Elizabeth brings a sense of excitement to the research she does for the Adverts 250 Project. I’m continuously impressed with the primary and secondary sources she consults and incorporates into her analysis of the advertisements she has selected. As we work through revising and refining her first drafts, often we determine that some material should be eliminated in the interest of producing a concise entry that addresses one major theme. I know from experience how difficult and disappointing it can be to jettison portions of my own research and writing when certain parts of it just don’t work out. Unfortunately, that’s one of the hard lessons that Elizabeth and the other guest curators learn as we work collaboratively through the writing, revision, and publication process.
I appreciate the way that Elizabeth has used today’s advertisement as a jumping off point for examining the printers who produced newspapers and the advertisements they contained. However, she contemplated an alternate analysis of John Taylor’s advertisement that appeared in the October 6, 1766, issue of the Boston Evening-Post. Elizabeth located the same advertisement in the Boston-Gazette, prompting her to think about how “marketing and exposure were key to drawing in consumers, even in colonial America.” This is the third week that Elizabeth has been a guest curator for the Adverts 250 Project. With that statement from her first draft, she demonstrated that she really understands some of the questions that I find most interesting about the ongoing project.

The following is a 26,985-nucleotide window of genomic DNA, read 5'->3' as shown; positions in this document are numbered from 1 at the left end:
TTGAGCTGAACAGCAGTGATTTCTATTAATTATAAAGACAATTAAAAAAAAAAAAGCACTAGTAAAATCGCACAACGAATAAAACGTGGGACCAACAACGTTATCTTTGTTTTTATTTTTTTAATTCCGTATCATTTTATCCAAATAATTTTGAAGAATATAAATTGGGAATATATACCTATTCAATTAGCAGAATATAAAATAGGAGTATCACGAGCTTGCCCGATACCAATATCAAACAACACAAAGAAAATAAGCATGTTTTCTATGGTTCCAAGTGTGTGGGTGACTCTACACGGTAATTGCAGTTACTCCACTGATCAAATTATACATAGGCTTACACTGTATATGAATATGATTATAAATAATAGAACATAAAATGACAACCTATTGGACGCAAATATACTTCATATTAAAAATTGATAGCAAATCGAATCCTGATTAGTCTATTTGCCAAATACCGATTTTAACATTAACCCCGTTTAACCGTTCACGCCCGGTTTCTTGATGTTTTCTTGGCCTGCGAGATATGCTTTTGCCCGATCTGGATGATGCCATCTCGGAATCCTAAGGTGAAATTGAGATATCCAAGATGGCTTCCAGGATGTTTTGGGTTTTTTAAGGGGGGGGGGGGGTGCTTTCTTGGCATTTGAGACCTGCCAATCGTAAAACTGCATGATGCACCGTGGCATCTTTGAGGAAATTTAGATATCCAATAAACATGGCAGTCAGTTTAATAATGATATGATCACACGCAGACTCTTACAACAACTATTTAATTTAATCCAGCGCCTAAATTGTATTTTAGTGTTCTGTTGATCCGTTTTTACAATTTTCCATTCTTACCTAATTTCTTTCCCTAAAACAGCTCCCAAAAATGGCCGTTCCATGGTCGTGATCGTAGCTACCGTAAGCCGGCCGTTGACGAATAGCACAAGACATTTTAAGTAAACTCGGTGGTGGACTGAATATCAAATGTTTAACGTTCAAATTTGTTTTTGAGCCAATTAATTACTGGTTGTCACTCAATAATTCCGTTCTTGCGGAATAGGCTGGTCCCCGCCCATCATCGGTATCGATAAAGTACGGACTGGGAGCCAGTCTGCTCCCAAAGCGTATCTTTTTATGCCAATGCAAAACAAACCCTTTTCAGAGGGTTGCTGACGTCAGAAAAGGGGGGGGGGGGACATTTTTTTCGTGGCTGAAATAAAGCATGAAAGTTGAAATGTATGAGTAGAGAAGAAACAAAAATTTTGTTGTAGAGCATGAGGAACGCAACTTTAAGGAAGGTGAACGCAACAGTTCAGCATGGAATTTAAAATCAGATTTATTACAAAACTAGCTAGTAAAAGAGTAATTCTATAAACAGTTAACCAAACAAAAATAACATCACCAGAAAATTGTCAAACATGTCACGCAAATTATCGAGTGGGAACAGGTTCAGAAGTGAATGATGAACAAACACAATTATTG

Since this is a collaborative effort, I picked up Elizabeth’s research by consulting the other two newspapers printed in Boston in 1766. John Taylor’s advertisement also appeared later in the week in the October 9, 1766, issue of the Massachusetts Gazette, furthering strengthening Elizabeth’s suspicion that Taylor was being savvy by marketing his wares in multiple newspapers, increasing his shop’s exposure to as many readers as possible. The October 6, 1766, issue of the Boston Post-Boy did not carry Taylor’s advertisement. That does not mean that he did not attempt to place it in that publication. News items and other advertisements may have squeezed out Taylor’s advertisement in that particular issue.